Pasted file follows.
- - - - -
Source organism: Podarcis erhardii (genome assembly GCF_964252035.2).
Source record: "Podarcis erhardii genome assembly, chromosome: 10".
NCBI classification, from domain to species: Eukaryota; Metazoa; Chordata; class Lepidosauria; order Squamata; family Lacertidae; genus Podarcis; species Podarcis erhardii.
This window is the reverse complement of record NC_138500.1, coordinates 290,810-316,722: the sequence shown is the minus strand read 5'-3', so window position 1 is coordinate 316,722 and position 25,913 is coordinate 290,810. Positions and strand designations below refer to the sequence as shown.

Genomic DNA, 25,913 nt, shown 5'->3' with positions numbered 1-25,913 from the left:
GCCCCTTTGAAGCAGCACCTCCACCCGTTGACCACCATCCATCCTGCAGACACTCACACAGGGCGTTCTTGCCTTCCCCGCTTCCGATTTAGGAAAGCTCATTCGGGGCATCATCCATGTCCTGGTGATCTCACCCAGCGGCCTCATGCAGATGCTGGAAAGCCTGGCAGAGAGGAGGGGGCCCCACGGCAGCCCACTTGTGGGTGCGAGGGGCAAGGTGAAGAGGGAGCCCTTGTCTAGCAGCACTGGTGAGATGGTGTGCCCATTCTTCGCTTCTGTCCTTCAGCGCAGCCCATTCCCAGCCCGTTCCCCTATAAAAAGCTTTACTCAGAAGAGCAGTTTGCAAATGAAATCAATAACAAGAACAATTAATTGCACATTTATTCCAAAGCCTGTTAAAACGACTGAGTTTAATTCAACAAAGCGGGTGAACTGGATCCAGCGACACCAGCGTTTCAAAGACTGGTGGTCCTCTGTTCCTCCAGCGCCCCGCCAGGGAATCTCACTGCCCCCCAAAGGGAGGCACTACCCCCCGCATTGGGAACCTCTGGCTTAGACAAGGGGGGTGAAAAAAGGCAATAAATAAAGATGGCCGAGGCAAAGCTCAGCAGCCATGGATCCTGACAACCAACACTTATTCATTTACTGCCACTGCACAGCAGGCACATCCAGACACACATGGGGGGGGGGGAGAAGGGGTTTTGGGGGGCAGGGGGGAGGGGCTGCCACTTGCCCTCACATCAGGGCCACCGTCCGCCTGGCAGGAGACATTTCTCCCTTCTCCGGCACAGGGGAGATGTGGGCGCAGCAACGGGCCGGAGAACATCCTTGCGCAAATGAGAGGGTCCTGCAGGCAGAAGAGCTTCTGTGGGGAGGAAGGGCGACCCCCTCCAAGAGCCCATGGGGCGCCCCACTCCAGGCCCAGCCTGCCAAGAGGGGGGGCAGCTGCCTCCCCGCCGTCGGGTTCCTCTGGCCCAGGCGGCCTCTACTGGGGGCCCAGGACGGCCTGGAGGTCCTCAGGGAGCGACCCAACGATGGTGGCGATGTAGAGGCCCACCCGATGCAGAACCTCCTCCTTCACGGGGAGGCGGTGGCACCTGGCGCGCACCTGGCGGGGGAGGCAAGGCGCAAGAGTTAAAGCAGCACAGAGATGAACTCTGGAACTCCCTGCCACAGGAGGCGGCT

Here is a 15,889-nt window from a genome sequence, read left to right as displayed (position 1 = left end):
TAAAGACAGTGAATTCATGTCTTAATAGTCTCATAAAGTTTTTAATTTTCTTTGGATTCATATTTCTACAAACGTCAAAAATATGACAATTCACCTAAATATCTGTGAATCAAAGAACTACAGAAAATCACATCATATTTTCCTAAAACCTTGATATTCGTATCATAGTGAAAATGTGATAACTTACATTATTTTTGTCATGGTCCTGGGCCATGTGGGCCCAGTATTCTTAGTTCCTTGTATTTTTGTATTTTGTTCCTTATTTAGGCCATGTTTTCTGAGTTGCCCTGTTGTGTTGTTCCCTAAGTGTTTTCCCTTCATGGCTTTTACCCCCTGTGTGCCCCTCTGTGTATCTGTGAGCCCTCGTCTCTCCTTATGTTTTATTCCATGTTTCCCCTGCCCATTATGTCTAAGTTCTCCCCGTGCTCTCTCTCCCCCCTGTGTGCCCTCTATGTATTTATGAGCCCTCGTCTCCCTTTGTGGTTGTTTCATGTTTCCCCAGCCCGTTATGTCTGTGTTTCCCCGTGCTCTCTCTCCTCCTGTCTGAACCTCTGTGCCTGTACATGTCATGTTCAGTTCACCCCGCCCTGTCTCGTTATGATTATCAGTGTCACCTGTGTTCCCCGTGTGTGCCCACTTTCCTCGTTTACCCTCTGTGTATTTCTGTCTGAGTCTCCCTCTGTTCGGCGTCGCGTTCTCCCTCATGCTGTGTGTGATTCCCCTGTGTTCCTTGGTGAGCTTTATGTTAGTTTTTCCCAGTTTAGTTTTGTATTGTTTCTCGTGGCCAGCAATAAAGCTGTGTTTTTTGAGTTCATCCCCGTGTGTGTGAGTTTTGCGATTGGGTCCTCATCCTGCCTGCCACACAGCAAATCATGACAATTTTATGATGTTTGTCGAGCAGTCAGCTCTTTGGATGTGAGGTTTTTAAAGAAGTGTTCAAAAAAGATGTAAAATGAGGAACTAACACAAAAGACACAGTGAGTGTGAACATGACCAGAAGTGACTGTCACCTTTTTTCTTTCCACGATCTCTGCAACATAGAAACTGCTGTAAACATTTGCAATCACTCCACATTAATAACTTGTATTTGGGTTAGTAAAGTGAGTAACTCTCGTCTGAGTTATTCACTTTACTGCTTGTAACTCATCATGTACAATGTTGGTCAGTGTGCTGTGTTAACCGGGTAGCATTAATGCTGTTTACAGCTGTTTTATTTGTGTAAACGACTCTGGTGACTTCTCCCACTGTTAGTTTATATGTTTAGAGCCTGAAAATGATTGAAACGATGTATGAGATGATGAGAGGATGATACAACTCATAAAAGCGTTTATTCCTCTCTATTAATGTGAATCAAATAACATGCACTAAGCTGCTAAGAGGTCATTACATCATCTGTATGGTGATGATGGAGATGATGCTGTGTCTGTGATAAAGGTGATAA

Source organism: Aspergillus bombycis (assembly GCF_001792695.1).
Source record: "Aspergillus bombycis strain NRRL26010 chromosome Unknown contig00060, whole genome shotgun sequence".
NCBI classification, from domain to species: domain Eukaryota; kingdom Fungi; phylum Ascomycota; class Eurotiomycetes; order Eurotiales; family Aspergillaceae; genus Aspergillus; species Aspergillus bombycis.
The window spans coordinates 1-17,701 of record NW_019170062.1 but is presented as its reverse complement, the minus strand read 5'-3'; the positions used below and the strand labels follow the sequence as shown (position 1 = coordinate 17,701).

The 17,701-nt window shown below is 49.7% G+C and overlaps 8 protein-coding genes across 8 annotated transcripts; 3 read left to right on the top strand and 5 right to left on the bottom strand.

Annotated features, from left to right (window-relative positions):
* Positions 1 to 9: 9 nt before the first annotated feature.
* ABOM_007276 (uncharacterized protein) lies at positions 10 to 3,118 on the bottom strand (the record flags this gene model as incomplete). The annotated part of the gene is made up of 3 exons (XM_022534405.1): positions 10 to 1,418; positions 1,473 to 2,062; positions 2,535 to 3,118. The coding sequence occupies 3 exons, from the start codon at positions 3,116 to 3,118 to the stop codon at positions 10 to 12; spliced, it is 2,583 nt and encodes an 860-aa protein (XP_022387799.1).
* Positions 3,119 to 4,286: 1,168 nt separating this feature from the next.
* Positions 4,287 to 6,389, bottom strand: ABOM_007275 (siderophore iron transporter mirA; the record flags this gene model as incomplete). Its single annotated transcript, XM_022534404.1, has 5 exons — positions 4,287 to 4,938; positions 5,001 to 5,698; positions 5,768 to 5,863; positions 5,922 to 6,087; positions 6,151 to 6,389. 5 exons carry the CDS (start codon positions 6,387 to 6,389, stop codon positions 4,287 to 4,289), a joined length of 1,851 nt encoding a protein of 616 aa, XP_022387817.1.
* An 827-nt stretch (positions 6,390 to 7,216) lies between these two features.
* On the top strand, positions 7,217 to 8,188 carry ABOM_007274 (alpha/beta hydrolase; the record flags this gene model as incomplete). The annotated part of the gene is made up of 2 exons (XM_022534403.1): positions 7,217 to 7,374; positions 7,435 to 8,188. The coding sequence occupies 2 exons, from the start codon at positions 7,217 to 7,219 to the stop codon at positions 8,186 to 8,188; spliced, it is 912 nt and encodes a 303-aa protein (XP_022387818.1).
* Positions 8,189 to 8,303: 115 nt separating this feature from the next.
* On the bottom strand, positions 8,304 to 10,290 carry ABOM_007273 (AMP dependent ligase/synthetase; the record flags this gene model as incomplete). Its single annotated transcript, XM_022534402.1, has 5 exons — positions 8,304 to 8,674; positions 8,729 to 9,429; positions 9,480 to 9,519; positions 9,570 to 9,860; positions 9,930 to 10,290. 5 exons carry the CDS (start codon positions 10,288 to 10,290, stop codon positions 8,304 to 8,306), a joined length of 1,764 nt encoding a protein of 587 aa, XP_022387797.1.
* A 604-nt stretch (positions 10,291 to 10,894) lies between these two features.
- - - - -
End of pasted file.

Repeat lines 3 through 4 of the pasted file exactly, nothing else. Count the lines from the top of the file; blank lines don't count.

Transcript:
NCBI classification, from domain to species: Eukaryota; Metazoa; Chordata; class Lepidosauria; order Squamata; family Lacertidae; genus Podarcis; species Podarcis erhardii.
This window is the reverse complement of record NC_138500.1, coordinates 290,810-316,722: the sequence shown is the minus strand read 5'-3', so window position 1 is coordinate 316,722 and position 25,913 is coordinate 290,810. Positions and strand designations below refer to the sequence as shown.